- Collaborations in teaching and learning
- Collaboration, feedback and a growth mindset
- Problem solving strategies – a whole school approach
In an effort to understand how students learn, researchers from the University of Queensland and the University of Melbourne have collaborated across disciplines of education, psychology and neuroscience to explain the role of synchrony in collaborative learning.
Research shows that working together is beneficial for learning outcomes and experience. When people work together and co-create knowledge, they learn better. This idea isn’t new, but we’re discovering new evidence to support why and how working together is so productive.
Working effectively with others means having a shared goal when working together on a task. The energy or ‘vibe’ produced is tangible, allowing us to ‘feel what others feel’ through sharing thoughts, feelings and behaviours. We call this cognitive, affective and behavioural connection social synchrony.
The research shows that social synchrony helps us to understand, connect and communicate with others (Miles et al., 2010; Wheatley, 2012). In fact, it can be seen in behaviours, such as through the imitation of body language or physical energy, but also at emotional, physiological and neurological levels (Wheatley, 2012).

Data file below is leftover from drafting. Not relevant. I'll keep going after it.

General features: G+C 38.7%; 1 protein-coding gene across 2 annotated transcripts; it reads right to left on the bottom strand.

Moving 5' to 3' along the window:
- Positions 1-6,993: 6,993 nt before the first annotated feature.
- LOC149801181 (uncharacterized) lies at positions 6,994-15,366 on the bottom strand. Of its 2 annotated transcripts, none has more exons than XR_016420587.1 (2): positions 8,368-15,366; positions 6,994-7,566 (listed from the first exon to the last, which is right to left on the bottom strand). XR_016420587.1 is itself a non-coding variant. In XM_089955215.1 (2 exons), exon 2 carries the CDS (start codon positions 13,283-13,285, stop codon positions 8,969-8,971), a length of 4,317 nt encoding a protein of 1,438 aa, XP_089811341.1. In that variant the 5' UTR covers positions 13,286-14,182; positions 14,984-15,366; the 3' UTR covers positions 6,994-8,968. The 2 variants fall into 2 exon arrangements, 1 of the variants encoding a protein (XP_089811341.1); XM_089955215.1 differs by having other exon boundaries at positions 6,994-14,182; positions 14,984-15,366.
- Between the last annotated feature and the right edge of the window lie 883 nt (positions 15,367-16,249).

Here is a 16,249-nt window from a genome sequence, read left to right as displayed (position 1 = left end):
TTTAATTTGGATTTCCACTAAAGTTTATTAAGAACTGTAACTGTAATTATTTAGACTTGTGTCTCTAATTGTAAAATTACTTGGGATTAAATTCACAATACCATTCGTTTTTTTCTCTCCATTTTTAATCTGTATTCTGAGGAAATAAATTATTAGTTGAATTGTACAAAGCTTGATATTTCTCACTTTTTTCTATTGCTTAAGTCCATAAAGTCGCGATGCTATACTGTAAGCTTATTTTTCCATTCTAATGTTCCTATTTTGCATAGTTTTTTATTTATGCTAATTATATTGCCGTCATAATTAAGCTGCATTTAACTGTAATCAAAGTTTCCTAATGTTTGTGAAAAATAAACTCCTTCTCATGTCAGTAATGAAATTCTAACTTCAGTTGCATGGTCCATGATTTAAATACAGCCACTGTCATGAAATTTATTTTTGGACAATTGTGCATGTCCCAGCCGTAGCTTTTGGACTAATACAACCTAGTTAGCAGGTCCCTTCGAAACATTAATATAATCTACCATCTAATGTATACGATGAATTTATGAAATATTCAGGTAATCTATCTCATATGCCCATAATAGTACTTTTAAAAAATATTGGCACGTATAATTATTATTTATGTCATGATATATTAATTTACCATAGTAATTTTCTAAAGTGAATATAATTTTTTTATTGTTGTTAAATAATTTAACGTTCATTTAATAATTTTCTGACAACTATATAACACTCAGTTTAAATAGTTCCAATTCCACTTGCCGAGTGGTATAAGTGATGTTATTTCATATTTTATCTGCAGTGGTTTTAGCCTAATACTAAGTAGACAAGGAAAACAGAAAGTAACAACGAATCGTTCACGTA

Several studies have shown that social synchrony supports collaborative learning by improving group affect, cooperation, trust, engagement and cognitive risk-taking.
It also reduces the load on working memory and social cognition, allowing us the ‘cognitive space’ to focus on the task at hand (Wheatley et al., 2012).
This sense of connection can be spontaneous – when we feel like we just ‘click’ with someone – but it can also be engineered (Miles, et al, 2010; Van Bavel et al., 2010; Wheatley et al., 2012).
This means that teachers can play an important role in promoting positive social collaborative environments in their classrooms that support enhanced social and learning outcomes for students.
Team engagement in higher education
Collaboration is also thought to promote better learning outcomes in higher education and has become further popularised by the drive to incorporate graduate attributes in university courses.
Research in team engagement has shown that team members experience shared vigour, dedication and absorption in collaborative work. Emergent states are cognitive, motivational, and emotional states that are shared between team members (Costa, Passos, and Bakker, 2014). This shows that team engagement is not simply the sum of individual engagement of team members.